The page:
“Project Invincible” is an initiative started by McLaren Applied Technologies, the high performance technology and design sector of automotive powerhouse McLaren Group. The goal of his project was to develop a revolutionary, personalized body shield using 3D scanning, 3D printing technologies along with materials used in McLaren’s Formula 1 cars. Upon being tasked with creating a protective device for patients recovering from surgery who needed protection for their vital organs, McLaren Applied Technologies decided to re-purpose their cutting-edge automotive materials and create a body shield that essentially serves as a synthetic rib cage. The shield is made up of an extremely high strength composite, capable of enduring high-speed car crashes.

McLaren Applied Technologies was challenged to create this body shield by a client who was set to undergo organ surgery. Their solution was to integrate the Zylon and carbon fibers into the shield to provide not just 360 degree protection, but also flexibility and load-carrying capability.

“From digital therapeutics, to tailored human performance programs and bespoke medical devices, our aim is to innovate health care solutions that can be tailored for individual patients,” said Dr Adam Hill, McLaren’s Chief Medical Officer.

The body shield was created using 3D scanners and 3D printers.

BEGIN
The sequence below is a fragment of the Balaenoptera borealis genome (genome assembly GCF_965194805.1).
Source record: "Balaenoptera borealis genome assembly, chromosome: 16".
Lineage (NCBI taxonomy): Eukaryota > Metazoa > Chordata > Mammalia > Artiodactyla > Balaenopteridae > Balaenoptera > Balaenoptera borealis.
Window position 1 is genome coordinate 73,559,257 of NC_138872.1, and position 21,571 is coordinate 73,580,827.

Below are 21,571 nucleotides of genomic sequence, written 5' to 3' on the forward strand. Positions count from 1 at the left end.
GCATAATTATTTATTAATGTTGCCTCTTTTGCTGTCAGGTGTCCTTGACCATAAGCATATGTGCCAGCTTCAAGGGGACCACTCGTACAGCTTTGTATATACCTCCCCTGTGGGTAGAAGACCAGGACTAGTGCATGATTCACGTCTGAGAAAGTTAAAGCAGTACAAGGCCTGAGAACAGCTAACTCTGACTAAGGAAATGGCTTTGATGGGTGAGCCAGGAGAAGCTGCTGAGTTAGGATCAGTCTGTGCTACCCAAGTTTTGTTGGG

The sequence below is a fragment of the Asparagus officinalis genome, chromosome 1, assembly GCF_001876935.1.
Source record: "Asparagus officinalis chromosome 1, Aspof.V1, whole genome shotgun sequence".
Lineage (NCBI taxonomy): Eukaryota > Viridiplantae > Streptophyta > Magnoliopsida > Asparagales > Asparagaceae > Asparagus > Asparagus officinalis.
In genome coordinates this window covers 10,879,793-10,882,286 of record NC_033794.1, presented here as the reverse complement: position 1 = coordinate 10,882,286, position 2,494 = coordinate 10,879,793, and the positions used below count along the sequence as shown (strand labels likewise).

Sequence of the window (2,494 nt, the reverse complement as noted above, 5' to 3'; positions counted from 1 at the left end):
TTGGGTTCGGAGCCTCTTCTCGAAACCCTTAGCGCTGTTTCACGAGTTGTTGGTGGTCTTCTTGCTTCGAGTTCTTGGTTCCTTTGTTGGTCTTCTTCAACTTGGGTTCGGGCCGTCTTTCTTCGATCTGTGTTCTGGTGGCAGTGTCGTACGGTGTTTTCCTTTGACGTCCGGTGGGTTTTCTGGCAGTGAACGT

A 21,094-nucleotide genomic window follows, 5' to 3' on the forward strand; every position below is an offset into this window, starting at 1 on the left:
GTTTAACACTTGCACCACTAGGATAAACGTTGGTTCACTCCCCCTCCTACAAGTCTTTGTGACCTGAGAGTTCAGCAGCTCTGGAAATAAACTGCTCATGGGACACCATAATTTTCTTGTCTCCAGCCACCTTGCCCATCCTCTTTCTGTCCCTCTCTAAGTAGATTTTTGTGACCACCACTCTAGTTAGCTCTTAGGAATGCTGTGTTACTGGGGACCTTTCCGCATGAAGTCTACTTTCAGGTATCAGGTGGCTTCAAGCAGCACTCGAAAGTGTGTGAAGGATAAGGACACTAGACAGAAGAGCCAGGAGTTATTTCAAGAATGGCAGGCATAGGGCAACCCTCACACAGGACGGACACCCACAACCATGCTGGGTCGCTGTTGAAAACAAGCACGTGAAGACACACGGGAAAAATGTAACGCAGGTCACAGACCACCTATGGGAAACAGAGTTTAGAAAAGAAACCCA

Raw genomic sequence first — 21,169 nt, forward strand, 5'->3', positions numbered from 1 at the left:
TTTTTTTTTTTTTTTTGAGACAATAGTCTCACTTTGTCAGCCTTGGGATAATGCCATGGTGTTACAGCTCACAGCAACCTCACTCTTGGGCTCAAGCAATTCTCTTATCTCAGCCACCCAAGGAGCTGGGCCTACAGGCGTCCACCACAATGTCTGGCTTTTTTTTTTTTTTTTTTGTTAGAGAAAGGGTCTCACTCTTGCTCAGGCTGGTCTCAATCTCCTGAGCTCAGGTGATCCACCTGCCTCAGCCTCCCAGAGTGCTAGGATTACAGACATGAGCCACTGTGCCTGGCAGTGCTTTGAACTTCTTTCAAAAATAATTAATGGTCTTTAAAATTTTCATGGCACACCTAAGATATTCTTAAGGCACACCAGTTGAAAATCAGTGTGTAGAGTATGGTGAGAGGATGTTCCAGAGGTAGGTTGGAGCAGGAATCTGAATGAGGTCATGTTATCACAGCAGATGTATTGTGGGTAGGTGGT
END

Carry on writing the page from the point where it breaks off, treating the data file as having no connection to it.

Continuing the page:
The decision making process on what materials to use involved some rigorous testing and number-crunching. Only once they say the massive benefits that this shield could potentially provide people, did the McLaren team decide to integrate these high-end materials.

“Applied Technologies has a pedigree of applying insight and technology developed from decades of elite motorsport competition, and Project Invincible is no different,” Hill said. “The Invincible shield is made from materials that will be in next year’s Formula 1 car.”

McLaren explored an entire realm of options from the time they were tasked with creating this medical device. In order to effectively gather all the possible solutions, they elected to have staff members of various departments, ranging from engineers to designers to composite specialists, provide their solutions.

“Our journey started with a one-to-one meeting with the client,” said project lead Dan Toon. “Our client wanted their day-to-day experience improved, requiring it to be discreet beneath a shirt, for instance. So we spent several hours creating a detailed requirement specification to underpin the development.”

During this idea development phase, the client was brought in to have his body 3D scanned. By taking these 3D scans, the McLaren team was able to tailor their solution’s design to the client’s body shape. This not only ensured peak performance, but also provided maximum comfortability as the shield was made to fit the client’s body perfectly. Once they had their 3D scan data, the team used 3D software to develop the scanned data into a CAD file. From there, they were easily able to produce 3D printed prototypes using 3D printers.

Upon completion of the prototypes, the team’s final step was to create a composite chest shield. Thanks to 3D scanning, this step was easily made possible. The 3D scan data allowed the team to develop a chest shield that was the perfect fit for their client. The shield was engineered to protect from impact and transfer loads to three safer regions of the body at which a unique gel material would interface with the body to protect weak ribs and the vital organs. Since completing this project, McLaren’s Formula 1 team has begun to test it for use in races.

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